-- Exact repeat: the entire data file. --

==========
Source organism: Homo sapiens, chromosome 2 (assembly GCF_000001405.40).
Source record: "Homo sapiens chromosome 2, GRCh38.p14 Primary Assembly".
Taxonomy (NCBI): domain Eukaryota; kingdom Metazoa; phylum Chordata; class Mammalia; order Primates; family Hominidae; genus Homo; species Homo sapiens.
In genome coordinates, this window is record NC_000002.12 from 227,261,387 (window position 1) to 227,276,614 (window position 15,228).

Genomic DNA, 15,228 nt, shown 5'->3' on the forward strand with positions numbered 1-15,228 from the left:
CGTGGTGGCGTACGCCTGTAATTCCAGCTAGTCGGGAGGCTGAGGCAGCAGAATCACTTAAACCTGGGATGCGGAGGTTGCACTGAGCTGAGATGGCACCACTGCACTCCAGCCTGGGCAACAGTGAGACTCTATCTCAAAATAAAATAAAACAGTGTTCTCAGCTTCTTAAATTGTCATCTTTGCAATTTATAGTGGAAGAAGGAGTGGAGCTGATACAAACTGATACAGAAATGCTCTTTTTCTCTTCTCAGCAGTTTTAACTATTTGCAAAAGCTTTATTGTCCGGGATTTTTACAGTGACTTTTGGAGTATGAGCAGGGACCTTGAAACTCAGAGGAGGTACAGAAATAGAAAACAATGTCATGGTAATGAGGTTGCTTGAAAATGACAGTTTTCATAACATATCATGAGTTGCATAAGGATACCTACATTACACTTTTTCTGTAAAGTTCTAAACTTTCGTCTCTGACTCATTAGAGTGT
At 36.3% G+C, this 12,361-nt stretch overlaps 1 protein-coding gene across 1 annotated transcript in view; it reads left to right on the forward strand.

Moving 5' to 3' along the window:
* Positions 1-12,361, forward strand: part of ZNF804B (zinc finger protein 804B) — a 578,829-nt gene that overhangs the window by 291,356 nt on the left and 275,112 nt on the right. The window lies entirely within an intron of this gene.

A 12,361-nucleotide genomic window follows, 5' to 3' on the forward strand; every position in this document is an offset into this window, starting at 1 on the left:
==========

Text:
Source organism: Homo sapiens, chromosome 2 (assembly GCF_000001405.40).
Source record: "Homo sapiens chromosome 2, GRCh38.p14 Primary Assembly".
Taxonomy (NCBI): domain Eukaryota; kingdom Metazoa; phylum Chordata; class Mammalia; order Primates; family Hominidae; genus Homo; species Homo sapiens.
In genome coordinates, this window is record NC_000002.12 from 227,261,387 (window position 1) to 227,276,614 (window position 15,228).

Genomic DNA, 15,228 nt, shown 5'->3' on the forward strand with positions numbered 1-15,228 from the left:
CGTGGTGGCGTACGCCTGTAATTCCAGCTAGTCGGGAGGCTGAGGCAGCAGAATCACTTAAACCTGGGATGCGGAGGTTGCACTGAGCTGAGATGGCACCACTGCACTCCAGCCTGGGCAACAGTGAGACTCTATCTCAAAATAAAATAAAACAGTGTTCTCAGCTTCTTAAATTGTCATCTTTGCAATTTATAGTGGAAGAAGGAGTGGAGCTGATACAAACTGATACAGAAATGCTCTTTTTCTCTTCTCAGCAGTTTTAACTATTTGCAAAAGCTTTATTGTCCGGGATTTTTACAGTGACTTTTGGAGTATGAGCAGGGACCTTGAAACTCAGAGGAGGTACAGAAATAGAAAACAATGTCATGGTAATGAGGTTGCTTGAAAATGACAGTTTTCATAACATATCATGAGTTGCATAAGGATACCTACATTACACTTTTTCTGTAAAGTTCTAAACTTTCGTCTCTGACTCATTAGAGTGT
At 36.3% G+C, this 12,361-nt stretch overlaps 1 protein-coding gene across 1 annotated transcript in view; it reads left to right on the forward strand.

Moving 5' to 3' along the window:
* Positions 1-12,361, forward strand: part of ZNF804B (zinc finger protein 804B) — a 578,829-nt gene that overhangs the window by 291,356 nt on the left and 275,112 nt on the right. The window lies entirely within an intron of this gene.

A 12,361-nucleotide genomic window follows, 5' to 3' on the forward strand; every position in this document is an offset into this window, starting at 1 on the left: